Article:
— 50 g lime (calx) calcium hydroxide)
The procedure is the same regardless of the dyestuff used. Prepare as with the fruit vat.

Boil the henna for a few minutes and filter. Then boil again in order to extract the full potential of the plant. Combine the two batches of liquid together in the vat.

Add 75 g indigo and more boiling water. Add the lime. Heat to a temperature of 120° F / 50°C.

This vat will give better results if used the next day. When you are ready to dye you must first check the pH. If it is low,
correct it by adding some lime. Then warm the vat to 120° F / 50°C - stirring gently from time to time.

This vat can be used until exhausted, or it can be combined with a fruit vat.

The Ferrous Vat

This is called the “1, 2, 3” vat – it is a cold vat that is great or cotton and silk; however, it is not recommended for wool because of the iron.

The Ferrous Vat gives a beautiful dark indigo and has the advantage of being a cold vat that keeps for months. It is good for printing as it does not require long dips. It is a vat that has been known throughout history.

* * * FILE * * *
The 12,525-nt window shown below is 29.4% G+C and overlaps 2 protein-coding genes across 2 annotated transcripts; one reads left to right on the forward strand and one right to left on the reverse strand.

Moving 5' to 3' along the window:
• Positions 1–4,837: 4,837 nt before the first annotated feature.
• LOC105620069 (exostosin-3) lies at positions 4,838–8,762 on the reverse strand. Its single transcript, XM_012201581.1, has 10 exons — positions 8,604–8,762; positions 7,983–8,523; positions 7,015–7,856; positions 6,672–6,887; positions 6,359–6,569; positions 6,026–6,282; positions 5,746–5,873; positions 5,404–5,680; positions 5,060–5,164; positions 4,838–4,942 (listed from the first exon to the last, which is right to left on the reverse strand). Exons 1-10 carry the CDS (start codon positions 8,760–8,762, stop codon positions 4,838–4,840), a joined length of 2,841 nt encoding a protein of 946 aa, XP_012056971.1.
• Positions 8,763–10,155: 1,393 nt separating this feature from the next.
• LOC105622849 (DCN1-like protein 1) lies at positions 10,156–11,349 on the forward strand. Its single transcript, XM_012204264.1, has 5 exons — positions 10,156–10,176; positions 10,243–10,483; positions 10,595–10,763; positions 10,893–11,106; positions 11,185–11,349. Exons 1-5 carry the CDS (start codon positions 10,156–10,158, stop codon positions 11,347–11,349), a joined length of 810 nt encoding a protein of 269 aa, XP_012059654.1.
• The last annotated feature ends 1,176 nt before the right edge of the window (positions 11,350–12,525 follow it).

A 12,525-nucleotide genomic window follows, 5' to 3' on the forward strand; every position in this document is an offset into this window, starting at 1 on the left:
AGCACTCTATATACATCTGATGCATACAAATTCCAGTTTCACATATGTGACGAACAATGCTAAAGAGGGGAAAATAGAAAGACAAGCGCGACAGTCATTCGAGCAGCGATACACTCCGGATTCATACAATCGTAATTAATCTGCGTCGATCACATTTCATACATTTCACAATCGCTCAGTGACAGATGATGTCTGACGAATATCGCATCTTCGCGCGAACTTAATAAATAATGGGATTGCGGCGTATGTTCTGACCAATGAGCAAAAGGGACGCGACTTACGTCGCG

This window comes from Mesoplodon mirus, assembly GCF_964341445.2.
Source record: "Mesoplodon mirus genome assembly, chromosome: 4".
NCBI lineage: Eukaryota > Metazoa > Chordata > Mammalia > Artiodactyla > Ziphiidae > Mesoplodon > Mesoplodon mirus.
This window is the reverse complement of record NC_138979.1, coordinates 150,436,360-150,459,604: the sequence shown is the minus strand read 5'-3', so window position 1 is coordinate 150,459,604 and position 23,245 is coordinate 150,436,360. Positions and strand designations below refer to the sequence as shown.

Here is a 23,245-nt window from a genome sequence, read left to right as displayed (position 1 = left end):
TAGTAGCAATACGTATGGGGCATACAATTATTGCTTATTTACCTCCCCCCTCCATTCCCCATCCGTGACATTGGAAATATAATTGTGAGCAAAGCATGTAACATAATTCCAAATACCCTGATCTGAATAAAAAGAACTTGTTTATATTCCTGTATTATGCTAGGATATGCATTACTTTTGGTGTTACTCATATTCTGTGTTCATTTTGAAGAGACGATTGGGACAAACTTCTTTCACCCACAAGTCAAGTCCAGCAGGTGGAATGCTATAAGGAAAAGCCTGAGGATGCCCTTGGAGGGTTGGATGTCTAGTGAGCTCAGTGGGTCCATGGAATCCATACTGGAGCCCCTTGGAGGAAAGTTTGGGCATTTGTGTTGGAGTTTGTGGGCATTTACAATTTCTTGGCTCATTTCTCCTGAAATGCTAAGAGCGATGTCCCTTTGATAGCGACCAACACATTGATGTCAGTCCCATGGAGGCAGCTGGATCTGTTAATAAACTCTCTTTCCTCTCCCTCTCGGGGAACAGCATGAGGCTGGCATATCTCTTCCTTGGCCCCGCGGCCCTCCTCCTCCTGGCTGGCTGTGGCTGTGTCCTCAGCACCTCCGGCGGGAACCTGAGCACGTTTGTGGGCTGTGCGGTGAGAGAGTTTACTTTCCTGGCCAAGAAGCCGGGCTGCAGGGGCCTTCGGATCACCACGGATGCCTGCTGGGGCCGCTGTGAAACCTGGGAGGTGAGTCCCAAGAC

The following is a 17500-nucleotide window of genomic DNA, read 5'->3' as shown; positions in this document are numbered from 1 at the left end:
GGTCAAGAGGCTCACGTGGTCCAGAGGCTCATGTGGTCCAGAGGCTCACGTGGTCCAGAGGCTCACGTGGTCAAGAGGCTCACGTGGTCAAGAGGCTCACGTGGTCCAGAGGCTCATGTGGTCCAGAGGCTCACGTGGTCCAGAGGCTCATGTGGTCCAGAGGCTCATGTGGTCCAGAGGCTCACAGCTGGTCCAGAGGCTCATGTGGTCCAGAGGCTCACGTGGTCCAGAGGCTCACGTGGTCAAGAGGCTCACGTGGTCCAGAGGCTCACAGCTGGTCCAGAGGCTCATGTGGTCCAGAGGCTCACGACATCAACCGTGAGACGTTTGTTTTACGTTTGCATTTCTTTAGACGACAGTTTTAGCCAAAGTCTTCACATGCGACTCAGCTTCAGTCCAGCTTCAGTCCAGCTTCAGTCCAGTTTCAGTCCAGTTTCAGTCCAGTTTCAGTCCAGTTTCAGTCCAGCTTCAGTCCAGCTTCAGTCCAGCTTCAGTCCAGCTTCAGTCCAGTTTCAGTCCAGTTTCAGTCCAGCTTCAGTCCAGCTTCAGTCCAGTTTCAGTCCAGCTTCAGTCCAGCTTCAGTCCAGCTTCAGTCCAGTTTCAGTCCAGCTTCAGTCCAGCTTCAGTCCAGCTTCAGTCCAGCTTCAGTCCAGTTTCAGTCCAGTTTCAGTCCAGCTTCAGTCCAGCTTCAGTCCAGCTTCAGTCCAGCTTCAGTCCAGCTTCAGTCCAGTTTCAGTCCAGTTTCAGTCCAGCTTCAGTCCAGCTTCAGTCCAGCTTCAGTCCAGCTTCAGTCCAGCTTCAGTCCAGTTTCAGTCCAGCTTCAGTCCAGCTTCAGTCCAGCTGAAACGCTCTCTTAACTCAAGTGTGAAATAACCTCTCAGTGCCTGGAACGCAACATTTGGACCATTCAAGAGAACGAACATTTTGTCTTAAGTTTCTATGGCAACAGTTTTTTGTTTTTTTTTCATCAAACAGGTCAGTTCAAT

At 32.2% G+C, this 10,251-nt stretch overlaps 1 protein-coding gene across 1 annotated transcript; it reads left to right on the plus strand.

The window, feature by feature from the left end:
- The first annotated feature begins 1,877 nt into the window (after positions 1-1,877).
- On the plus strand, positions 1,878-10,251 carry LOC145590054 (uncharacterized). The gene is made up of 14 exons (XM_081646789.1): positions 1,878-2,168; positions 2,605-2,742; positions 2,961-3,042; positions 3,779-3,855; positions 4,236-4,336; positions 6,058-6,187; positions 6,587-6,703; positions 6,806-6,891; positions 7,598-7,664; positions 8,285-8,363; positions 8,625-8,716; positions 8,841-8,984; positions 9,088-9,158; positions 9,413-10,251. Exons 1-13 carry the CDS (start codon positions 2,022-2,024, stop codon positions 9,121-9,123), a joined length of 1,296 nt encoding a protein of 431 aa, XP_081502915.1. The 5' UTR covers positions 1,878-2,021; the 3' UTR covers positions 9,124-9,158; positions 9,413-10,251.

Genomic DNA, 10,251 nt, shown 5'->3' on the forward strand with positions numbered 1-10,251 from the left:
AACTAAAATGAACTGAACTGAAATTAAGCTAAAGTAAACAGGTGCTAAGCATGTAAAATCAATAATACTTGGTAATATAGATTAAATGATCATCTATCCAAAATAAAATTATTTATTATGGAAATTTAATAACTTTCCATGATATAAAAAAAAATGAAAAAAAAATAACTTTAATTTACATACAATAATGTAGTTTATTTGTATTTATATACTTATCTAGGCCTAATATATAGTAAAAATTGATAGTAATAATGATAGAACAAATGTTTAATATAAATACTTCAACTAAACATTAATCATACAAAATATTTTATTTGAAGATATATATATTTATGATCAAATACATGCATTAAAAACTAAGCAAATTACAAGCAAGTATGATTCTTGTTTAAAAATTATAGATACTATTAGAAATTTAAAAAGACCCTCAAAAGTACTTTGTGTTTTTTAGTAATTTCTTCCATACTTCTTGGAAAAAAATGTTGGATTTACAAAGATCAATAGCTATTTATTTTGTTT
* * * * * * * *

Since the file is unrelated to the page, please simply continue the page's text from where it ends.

For a vat of about 15 to 20 litres
— 20 g Natural indigo (1 part)
— 40 g ferrous sulphate (2 parts)
— 60 g lime (calx) (3 parts) calcium hydroxide)
Start with hot water – almost boiling. Add the indigo to the vat, then the ferrous sulphate, then the lime. Wait for the vat to turn yellowy-green. Check for the bronze surface and the dark bubbles. Begin to dye with short dips (10-15 minutes). Oxidize in water and then the air.